Elyse H: Alright. Sure great information about the measuring spoons, turning them into a little ladle. You can definitely do that for the vanilla for these cookies and just a quick tip. If you do use the skillet or a stove top, make sure that you're wearing oven mitts or using a hot pad for the hot skillet. And again, like I said, you can use the microwave instead, the bowl might be a little bit warmer. The great thing about these no-bake cookies is all you do is push them into the shape you'd like them and cool them and let them set. So the amounts I talked about makes about four dozen, but those are pretty small comparatively. So depending on the size of your cookie, you can stretch the recipe as much as you need.
Pam W: Awesome. I had a chance to go on to the SurveyMonkey and take a look at whether or not we had any questions today, and I did see that somebody who is not able to participate live today, but will listen to the recording later was asking about brownies and good ways to cut brownies. So I had a couple ideas for that, I can throw those in now if you want me to do that.
Elyse H: Oh, that sounds good. Yeah.
Pam W: Okay. So one thing is before you pour your brownie batter into the 13X9 pan, which is what she was specifically asking about, is to lay a piece of parchment paper down in there first, because then you're able to, once the brownies have baked, you can go ahead and just lift that out and then you're not cutting in the pan which is a little bit easier to manage when you're not having to cut into the pan. Especially those Pyrex pans, they have that rounded edge down at the bottom. And another was just that cutting them simply with a cheap silverware plastic knife, usually gives one of the best cuts that I've ever had in brownies. So, I am curious about if whether or not anyone else has any input that they have in terms of brownie cutting or just even sheet pan cookie cutting or that kind of thing. Any other ideas or tips that they've used that have been successful that they can share with the group. Does anybody have anything they can share with us?
Elyse H: As they think about it, I'll jump in quick and say I love parchment paper.
Pam W: Yeah. Absolutely.
Elyse H: It just really, really helps. And sometimes if your brownies are cool enough after you've taken them out, they're cooled off pretty well, you can jostle the edges of that paper up and take them out and out them on a cutting board.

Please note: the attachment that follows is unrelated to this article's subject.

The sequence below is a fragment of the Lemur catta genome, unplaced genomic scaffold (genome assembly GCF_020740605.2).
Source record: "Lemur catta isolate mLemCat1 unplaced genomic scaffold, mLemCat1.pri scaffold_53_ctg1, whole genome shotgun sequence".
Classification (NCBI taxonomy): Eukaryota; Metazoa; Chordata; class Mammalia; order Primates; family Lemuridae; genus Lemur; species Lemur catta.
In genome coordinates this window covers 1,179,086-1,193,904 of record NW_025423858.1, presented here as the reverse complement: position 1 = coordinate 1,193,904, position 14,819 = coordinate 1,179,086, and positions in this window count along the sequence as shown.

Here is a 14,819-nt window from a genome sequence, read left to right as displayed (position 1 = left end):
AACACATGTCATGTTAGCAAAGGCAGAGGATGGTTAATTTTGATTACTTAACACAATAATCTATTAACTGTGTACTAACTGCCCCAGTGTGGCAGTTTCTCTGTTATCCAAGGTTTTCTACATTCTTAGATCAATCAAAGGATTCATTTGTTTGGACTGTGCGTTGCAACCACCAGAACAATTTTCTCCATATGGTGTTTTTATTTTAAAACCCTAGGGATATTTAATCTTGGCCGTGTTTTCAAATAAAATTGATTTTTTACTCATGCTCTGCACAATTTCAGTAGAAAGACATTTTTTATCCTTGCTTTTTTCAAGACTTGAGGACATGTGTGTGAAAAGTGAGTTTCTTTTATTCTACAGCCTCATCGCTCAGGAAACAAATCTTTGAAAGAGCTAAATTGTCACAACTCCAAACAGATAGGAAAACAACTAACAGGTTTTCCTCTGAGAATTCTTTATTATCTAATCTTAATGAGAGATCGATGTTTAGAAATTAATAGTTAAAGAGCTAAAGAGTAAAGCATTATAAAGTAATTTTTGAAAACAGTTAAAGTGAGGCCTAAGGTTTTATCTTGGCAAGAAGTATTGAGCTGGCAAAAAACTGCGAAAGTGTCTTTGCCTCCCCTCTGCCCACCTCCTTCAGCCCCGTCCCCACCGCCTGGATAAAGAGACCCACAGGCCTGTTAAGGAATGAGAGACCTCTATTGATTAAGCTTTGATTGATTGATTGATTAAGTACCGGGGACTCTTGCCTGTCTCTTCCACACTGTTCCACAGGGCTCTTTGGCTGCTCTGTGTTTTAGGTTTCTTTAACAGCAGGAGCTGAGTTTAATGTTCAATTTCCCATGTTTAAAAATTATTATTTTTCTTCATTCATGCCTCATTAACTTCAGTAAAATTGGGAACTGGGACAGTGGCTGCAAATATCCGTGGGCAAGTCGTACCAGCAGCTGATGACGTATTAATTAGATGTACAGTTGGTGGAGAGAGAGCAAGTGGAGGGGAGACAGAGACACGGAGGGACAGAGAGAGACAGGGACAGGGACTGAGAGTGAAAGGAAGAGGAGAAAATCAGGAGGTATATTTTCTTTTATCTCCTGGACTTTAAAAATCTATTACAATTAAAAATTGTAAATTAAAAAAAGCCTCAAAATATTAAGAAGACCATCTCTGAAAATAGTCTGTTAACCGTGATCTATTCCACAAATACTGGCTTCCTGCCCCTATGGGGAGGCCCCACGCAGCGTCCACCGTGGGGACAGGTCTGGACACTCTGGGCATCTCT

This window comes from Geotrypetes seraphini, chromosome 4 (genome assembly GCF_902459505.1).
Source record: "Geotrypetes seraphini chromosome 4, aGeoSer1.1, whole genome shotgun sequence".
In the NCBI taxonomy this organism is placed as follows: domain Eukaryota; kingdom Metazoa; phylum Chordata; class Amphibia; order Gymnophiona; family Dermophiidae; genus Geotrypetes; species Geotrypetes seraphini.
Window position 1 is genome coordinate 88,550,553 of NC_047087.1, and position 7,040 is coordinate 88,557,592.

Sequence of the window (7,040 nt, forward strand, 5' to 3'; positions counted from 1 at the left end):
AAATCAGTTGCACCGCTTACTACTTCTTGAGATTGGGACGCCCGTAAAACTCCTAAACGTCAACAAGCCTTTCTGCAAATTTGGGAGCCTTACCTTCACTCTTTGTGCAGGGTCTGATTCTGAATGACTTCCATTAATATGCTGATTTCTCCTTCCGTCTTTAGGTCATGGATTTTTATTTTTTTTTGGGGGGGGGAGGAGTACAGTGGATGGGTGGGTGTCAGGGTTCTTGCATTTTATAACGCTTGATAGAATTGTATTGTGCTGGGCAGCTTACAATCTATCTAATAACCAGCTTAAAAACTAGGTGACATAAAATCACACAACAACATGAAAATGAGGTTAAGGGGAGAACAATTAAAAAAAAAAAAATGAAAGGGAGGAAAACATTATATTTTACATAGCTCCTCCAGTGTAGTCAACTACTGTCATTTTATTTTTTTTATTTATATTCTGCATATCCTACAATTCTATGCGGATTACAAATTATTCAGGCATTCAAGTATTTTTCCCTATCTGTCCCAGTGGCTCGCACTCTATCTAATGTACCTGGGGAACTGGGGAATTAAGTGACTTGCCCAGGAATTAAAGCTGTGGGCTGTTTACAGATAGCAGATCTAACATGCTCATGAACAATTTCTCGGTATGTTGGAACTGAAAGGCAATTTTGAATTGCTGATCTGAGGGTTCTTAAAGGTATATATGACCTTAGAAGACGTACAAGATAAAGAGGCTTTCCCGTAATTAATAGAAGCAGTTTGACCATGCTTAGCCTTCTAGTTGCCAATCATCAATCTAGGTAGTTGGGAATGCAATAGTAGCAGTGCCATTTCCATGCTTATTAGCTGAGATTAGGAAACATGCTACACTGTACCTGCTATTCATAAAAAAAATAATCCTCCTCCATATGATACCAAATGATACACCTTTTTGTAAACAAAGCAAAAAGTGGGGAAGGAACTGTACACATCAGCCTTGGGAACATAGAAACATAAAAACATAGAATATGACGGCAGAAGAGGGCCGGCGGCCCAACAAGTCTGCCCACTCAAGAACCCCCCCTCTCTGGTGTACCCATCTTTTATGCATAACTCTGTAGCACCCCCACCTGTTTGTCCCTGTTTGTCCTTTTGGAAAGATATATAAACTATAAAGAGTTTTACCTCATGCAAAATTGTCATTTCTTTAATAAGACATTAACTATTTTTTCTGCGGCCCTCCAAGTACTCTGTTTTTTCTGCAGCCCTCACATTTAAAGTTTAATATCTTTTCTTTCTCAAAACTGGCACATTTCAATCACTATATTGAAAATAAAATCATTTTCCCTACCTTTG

Pam W: Right. Let's see, we have a couple hands up.
Elyse H: Oh great.
Pam W: So, I will go ahead and call on Marilyn. I'll unmute you. Hi Marilyn.
Marilyn: Hi. I came in late.
Pam W: It's okay.
Marilyn: The holidays make you forget what time it is. I sometimes cut brownies or something other thicker thing than cake with the sharp-ish edge on a regular plastic spatula. You got some breadth there if you use the bottom of it. And you can zoom across and cut it crossway three or four time and then cut it length ways, depending on how big you want your brownies to be.
Pam W: Right. I'm wondering too, the lettuce knife. I haven't tried that. I love my lettuce knife, because I don't have to worry about getting cut with that. I wonder how that would work. I've never tried that out., maybe somebody else has done that.
Marilyn: It might. Yeah, I can see that.
Pam W: Yeah. All right, thanks Marilyn.
Marilyn: Mm-hmm (affirmative).
Pam W: And I see Mary has her hand up, so Mary, I'll unmute you.
Mary: Hi. Just a couple ideas, for brownies, I have a type of a pan that has the separation for cutting it already in a pan.
Pam W: Really?
Mary: Yeah. Well, you take it out... I guess you could either grease it or flour the brownies, so they don't stick, but then there's another section of the pan that has the cut-outs already. And it's nice. It comes with a lid so you can just bring it with you after you take out the separators. But, and then the other thing with I guess cutting, I have a type of a pie knife type of a thing. It's a triangular shape for cutting and serving.
Pam W: And is one of the edges on that serrated? A serrated edge rather than straight edge?
Mary: Yeah. I believe so. I haven't used it in a while but yeah, I think so. But it's nice because it's like a spatula but it's more of a triangular shape. If you want to cut your maybe pie or something like that in triangular shape.
Pam W: Yeah. I'm pretty sure I have one of those that I got a long time ago at a Tupperware party.
Elyse H: Yeah. I'm curious, has anyone used a pizza cutter to roll across brownies.
Pam W: Oh, yeah.
Mary: No. Mm-mm (negative).
Elyse H: Yeah I used it once or twice depending on how thick the brownies are, it gets a little dicey but if there a little bit thinner in a 9X13 pan, I've had good luck with using a pizza cutter to roll, either use a spoon in between for size wise or the back of a handle, a spoon handle just to measure them.
Pam W: All right.
Elyse H: Neat. So way back when, people had asked about and I think we had some emails from people, just ways to organize your fridge and your freezer and also your pantry and cabinets, so I wanted to talk just briefly on that. I know some people were talking about spices and how do you label them and keep them all organized. Especially with all these cookie tins now sitting around, maybe some extra pans or trays. I don't know about you, but I have some holiday trays that I like to make a dish and use. One of mine has red and green outlined and then big Santa face is in the middle. So how do I keep it all organized around this time of year when it seems to be busier than most?